According to a 2019 Stackla report, 79 percent of consumers said that UGC highly impacts their purchase decisions (3). What other types of UGC can you use besides reviews as social proof?
If your business, product, or service is mentioned in a third-party blog post, this counts as UGC. Social media images featuring your products, services, or employees can also be used as social proof. You can use social media listening tools to find content related to your brand. Remember that it’s your legal responsibility to ask permission before using other people’s content, and always credit the original content creator.
5. Showcase Media Mentions
Generally, people tend to view media organizations as credible sources of information, which is why being mentioned on any media channel is a great form of social proof. Whether you get mentioned in a blog, local newspaper, podcast, or local magazine, make sure to tell your audience. This is especially important for smaller businesses that are less well known.
If you don’t have any media mentions yet, reach out to local reporters or bloggers in your industry and ask them to review one of your products.
6. Share Case Studies
Case studies are a great way to convey the value of your products or services and show how you solve specific problems for people or companies. Case studies work well because they deal in facts. People also like to read about other people’s common challenges and how their problems were solved.
When you’re highlighting the benefits of your products or services within emails, consider including a link to one of your case studies.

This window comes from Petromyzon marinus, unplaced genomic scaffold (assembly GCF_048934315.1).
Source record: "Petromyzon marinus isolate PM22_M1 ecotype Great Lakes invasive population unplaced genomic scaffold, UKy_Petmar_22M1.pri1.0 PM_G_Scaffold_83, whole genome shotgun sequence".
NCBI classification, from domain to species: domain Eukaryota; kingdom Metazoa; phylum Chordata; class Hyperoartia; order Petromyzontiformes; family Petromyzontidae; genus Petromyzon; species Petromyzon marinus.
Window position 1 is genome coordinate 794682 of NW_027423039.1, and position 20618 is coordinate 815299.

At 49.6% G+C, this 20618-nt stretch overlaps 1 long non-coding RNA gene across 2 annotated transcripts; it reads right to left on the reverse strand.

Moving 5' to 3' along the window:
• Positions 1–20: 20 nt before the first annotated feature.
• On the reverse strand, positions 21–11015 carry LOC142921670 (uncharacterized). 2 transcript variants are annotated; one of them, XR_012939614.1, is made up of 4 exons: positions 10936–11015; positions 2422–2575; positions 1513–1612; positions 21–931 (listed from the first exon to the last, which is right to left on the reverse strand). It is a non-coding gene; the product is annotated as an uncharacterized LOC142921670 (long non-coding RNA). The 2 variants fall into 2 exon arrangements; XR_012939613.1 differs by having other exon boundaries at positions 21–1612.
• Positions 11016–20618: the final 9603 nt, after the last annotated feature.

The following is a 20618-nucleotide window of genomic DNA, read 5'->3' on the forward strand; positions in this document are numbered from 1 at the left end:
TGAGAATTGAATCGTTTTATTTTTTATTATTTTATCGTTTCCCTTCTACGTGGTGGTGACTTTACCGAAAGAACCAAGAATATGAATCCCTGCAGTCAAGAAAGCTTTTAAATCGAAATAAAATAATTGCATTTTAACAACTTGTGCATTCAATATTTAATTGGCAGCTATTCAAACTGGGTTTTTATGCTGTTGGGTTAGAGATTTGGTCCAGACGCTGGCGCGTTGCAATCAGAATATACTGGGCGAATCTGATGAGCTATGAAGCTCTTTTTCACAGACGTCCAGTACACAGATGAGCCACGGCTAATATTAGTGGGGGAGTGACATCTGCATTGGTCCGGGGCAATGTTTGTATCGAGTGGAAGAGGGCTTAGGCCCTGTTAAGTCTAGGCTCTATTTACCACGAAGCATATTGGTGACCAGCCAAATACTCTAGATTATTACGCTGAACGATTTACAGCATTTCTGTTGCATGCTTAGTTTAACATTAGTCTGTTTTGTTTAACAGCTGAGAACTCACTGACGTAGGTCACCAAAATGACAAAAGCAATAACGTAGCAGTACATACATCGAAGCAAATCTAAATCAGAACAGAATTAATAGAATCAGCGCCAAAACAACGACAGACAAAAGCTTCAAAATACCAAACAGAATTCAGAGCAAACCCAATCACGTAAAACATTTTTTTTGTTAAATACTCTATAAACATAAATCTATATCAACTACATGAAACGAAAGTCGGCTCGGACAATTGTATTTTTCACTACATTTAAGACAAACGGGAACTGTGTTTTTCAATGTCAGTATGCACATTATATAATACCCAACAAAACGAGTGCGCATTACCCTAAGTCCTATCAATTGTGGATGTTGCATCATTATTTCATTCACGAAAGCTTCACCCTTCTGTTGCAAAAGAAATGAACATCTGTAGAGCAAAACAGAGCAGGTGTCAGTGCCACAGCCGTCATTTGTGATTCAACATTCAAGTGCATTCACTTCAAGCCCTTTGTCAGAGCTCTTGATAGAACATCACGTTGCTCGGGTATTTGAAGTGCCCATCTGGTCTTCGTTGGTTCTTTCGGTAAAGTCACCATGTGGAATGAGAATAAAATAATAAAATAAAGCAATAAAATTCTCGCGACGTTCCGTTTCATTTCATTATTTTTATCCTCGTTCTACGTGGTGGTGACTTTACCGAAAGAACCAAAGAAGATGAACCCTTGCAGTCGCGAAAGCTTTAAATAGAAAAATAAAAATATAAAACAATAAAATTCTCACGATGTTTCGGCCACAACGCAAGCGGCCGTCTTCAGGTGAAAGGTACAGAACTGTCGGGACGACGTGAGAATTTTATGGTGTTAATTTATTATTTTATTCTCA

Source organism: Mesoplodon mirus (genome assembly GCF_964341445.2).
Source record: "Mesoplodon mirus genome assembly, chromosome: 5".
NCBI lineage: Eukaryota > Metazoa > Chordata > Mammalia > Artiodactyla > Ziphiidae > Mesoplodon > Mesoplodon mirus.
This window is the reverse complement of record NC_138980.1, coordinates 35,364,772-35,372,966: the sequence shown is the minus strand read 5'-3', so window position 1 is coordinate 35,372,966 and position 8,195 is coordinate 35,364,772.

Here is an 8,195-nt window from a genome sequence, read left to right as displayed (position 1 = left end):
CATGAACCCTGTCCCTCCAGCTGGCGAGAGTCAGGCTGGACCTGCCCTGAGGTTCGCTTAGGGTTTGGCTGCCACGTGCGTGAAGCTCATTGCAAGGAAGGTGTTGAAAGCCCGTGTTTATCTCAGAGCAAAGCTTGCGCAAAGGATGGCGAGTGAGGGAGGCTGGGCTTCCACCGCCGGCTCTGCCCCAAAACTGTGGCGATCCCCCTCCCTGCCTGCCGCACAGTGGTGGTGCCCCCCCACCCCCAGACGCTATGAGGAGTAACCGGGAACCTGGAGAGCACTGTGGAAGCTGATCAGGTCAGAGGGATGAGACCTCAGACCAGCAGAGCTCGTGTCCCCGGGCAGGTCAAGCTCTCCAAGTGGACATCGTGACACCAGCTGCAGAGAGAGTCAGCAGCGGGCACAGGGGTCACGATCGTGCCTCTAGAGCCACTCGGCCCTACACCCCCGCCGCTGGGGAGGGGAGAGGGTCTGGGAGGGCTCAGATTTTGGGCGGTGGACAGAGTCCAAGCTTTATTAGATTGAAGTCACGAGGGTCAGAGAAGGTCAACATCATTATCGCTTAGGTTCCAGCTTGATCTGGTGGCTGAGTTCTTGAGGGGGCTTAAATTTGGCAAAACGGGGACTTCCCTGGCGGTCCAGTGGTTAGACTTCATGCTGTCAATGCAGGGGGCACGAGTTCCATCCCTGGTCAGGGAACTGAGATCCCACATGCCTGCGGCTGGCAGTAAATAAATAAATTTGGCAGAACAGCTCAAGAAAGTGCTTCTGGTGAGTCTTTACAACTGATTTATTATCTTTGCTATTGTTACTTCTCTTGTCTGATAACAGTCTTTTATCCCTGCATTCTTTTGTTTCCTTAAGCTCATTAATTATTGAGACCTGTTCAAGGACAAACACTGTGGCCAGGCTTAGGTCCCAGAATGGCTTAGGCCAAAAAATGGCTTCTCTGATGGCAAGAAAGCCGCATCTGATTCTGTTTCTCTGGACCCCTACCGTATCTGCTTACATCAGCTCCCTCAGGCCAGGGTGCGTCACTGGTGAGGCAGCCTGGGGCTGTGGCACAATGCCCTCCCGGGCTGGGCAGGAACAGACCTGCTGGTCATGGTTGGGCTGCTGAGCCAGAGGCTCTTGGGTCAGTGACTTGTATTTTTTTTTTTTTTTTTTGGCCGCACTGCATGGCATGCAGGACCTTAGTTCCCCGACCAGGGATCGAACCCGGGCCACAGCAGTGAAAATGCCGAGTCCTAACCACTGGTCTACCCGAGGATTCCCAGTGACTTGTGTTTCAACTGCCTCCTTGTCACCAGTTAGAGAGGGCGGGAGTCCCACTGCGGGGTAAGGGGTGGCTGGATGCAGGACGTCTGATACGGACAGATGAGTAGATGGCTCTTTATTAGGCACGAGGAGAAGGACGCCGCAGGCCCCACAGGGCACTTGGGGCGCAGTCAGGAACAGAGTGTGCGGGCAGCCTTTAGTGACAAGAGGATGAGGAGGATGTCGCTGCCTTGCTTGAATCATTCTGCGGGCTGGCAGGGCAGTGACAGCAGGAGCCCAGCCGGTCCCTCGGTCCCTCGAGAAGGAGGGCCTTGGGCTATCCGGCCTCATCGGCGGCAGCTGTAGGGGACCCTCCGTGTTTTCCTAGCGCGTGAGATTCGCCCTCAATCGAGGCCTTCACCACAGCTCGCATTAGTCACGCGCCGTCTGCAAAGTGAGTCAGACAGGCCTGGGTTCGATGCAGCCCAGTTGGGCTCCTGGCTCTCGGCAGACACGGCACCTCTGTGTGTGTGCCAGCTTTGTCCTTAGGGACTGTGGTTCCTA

7. Highlight Expert Endorsements
If any industry expert recommends your business or one of your products, you need to make the most of it. Make sure your email subscribers know about it from the moment they sign up to build confidence in your brand.
8. Show Awards and Certifications
If your company wins any awards or earns certifications, display them in emails to add credibility to your business and increase consumer trust. When people see awards and certifications, they instinctively believe a brand is more experienced and trustworthy.
9. Add Social Proof to Your Email Signature
Optimizing your email signature is an easy way to strengthen the marketing power of your emails. You can include testimonials, mention awards, or feature other types of social proof. Consider including a link for readers that want to find out more.
Different team members and departments can also create unique email signatures using different types of social proof.
Improve Email Marketing Results with Social Proof
As more and more consumers seek authenticity from brands, using social proof has become an essential marketing technique for businesses across every industry. If your email marketing campaigns need a boost, the ideas outlined here are a good place to start.
As well as using social proof in the body of your email messages, try using it in email subject lines and email signup forms to increase engagement. The more you experiment, the more you’ll learn about what resonates with your unique audience.